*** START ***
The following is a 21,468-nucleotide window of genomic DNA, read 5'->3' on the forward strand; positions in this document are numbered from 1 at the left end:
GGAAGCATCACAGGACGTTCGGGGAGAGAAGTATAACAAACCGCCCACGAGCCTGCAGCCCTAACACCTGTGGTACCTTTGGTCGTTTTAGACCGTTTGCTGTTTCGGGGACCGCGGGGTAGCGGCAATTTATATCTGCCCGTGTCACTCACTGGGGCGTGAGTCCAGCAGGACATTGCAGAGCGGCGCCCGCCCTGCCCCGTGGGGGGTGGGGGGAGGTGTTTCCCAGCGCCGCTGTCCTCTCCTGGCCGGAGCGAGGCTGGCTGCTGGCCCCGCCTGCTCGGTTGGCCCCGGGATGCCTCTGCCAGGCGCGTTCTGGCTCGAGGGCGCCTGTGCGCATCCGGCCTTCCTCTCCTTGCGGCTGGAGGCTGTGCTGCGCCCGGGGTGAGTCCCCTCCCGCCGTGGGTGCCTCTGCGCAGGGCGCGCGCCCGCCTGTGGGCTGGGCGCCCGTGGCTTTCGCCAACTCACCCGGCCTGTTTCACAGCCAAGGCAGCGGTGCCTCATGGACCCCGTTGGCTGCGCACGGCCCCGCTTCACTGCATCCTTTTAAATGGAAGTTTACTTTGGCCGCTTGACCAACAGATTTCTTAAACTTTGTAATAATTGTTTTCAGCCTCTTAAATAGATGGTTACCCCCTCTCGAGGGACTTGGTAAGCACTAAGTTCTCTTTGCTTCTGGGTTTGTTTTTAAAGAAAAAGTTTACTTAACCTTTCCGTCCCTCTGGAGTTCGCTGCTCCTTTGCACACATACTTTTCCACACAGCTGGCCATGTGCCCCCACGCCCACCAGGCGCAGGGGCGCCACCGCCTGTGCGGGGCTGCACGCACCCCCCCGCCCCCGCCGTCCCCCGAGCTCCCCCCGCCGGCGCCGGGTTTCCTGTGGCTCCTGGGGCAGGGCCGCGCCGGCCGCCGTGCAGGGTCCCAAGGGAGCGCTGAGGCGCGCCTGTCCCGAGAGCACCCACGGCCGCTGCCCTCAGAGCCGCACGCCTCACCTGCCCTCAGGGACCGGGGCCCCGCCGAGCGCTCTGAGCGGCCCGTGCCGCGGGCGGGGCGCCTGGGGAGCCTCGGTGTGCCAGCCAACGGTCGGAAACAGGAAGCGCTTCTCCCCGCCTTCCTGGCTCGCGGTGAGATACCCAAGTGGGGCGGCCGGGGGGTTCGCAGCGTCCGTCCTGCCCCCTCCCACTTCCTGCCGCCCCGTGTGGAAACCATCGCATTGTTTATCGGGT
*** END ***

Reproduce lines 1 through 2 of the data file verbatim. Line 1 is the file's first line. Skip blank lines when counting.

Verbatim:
The following is a 21,468-nucleotide window of genomic DNA, read 5'->3' on the forward strand; positions in this document are numbered from 1 at the left end:
GGAAGCATCACAGGACGTTCGGGGAGAGAAGTATAACAAACCGCCCACGAGCCTGCAGCCCTAACACCTGTGGTACCTTTGGTCGTTTTAGACCGTTTGCTGTTTCGGGGACCGCGGGGTAGCGGCAATTTATATCTGCCCGTGTCACTCACTGGGGCGTGAGTCCAGCAGGACATTGCAGAGCGGCGCCCGCCCTGCCCCGTGGGGGGTGGGGGGAGGTGTTTCCCAGCGCCGCTGTCCTCTCCTGGCCGGAGCGAGGCTGGCTGCTGGCCCCGCCTGCTCGGTTGGCCCCGGGATGCCTCTGCCAGGCGCGTTCTGGCTCGAGGGCGCCTGTGCGCATCCGGCCTTCCTCTCCTTGCGGCTGGAGGCTGTGCTGCGCCCGGGGTGAGTCCCCTCCCGCCGTGGGTGCCTCTGCGCAGGGCGCGCGCCCGCCTGTGGGCTGGGCGCCCGTGGCTTTCGCCAACTCACCCGGCCTGTTTCACAGCCAAGGCAGCGGTGCCTCATGGACCCCGTTGGCTGCGCACGGCCCCGCTTCACTGCATCCTTTTAAATGGAAGTTTACTTTGGCCGCTTGACCAACAGATTTCTTAAACTTTGTAATAATTGTTTTCAGCCTCTTAAATAGATGGTTACCCCCTCTCGAGGGACTTGGTAAGCACTAAGTTCTCTTTGCTTCTGGGTTTGTTTTTAAAGAAAAAGTTTACTTAACCTTTCCGTCCCTCTGGAGTTCGCTGCTCCTTTGCACACATACTTTTCCACACAGCTGGCCATGTGCCCCCACGCCCACCAGGCGCAGGGGCGCCACCGCCTGTGCGGGGCTGCACGCACCCCCCCGCCCCCGCCGTCCCCCGAGCTCCCCCCGCCGGCGCCGGGTTTCCTGTGGCTCCTGGGGCAGGGCCGCGCCGGCCGCCGTGCAGGGTCCCAAGGGAGCGCTGAGGCGCGCCTGTCCCGAGAGCACCCACGGCCGCTGCCCTCAGAGCCGCACGCCTCACCTGCCCTCAGGGACCGGGGCCCCGCCGAGCGCTCTGAGCGGCCCGTGCCGCGGGCGGGGCGCCTGGGGAGCCTCGGTGTGCCAGCCAACGGTCGGAAACAGGAAGCGCTTCTCCCCGCCTTCCTGGCTCGCGGTGAGATACCCAAGTGGGGCGGCCGGGGGGTTCGCAGCGTCCGTCCTGCCCCCTCCCACTTCCTGCCGCCCCGTGTGGAAACCATCGCATTGTTTATCGGGT